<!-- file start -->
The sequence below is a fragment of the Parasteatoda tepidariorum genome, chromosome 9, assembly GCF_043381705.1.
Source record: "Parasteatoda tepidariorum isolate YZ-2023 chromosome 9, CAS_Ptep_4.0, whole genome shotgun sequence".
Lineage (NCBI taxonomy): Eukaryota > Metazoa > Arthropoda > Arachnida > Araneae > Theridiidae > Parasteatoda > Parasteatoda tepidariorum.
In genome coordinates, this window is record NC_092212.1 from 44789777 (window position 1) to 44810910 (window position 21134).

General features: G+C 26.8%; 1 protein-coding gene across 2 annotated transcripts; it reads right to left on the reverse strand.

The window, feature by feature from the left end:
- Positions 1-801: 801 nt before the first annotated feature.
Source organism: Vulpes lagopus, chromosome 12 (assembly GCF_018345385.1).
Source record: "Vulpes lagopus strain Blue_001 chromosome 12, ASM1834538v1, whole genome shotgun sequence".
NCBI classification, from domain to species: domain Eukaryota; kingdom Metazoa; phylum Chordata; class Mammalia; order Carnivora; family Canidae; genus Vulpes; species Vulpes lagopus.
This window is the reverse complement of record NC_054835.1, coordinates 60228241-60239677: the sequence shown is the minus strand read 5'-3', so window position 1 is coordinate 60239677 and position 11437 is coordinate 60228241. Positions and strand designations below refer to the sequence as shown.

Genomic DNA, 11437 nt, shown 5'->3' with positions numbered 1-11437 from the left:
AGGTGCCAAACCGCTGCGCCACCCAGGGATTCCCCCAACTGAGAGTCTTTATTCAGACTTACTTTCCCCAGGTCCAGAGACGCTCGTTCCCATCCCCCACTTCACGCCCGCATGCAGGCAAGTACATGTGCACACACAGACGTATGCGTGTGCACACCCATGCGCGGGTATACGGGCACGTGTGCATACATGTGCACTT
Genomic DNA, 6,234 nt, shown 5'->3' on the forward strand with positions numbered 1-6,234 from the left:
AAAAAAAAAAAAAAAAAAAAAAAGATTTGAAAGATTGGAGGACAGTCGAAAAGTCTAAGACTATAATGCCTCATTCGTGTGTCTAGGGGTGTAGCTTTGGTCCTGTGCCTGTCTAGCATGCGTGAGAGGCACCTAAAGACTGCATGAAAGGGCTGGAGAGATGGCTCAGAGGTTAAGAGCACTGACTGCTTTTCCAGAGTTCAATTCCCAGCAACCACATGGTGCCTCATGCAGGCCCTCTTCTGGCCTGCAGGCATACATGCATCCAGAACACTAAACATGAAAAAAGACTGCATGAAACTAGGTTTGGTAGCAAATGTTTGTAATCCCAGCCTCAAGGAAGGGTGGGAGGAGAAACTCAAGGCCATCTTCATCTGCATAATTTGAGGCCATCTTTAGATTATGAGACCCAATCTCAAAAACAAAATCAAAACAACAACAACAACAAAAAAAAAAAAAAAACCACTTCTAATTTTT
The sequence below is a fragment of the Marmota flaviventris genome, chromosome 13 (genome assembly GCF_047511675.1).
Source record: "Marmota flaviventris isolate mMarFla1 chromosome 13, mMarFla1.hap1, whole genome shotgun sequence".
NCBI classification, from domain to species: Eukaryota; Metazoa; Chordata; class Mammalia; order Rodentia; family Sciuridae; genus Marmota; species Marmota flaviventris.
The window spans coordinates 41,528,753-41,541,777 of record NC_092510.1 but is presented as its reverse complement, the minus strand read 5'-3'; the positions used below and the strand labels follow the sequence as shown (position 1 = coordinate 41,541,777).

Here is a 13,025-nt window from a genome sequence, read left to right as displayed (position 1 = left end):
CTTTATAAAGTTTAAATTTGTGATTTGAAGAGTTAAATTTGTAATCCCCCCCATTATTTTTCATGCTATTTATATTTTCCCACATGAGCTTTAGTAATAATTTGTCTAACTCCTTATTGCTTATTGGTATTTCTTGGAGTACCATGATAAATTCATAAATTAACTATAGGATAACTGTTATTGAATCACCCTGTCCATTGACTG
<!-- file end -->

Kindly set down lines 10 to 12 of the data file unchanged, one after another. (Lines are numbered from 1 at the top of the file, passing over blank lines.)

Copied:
NCBI classification, from domain to species: domain Eukaryota; kingdom Metazoa; phylum Chordata; class Mammalia; order Carnivora; family Canidae; genus Vulpes; species Vulpes lagopus.
This window is the reverse complement of record NC_054835.1, coordinates 60228241-60239677: the sequence shown is the minus strand read 5'-3', so window position 1 is coordinate 60239677 and position 11437 is coordinate 60228241. Positions and strand designations below refer to the sequence as shown.

Genomic DNA, 11437 nt, shown 5'->3' with positions numbered 1-11437 from the left: